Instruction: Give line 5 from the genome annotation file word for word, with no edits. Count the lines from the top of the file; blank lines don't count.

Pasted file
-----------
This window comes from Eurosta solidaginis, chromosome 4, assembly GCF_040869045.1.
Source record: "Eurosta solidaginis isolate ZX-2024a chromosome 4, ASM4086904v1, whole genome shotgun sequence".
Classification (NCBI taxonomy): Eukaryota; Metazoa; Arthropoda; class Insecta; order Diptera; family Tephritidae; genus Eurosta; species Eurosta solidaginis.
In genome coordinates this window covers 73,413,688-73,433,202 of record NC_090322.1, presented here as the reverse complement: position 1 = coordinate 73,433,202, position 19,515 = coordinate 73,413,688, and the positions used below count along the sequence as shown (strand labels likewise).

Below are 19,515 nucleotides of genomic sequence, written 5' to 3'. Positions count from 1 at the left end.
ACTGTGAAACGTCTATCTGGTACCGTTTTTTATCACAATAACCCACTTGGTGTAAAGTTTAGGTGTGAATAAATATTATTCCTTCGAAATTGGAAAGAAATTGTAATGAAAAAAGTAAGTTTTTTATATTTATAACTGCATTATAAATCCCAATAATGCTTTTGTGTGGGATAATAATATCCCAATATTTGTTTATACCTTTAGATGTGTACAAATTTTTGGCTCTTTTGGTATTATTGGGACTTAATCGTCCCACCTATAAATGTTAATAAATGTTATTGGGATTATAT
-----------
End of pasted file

Below are 19,515 nucleotides of genomic sequence, written 5' to 3'. Positions count from 1 at the left end.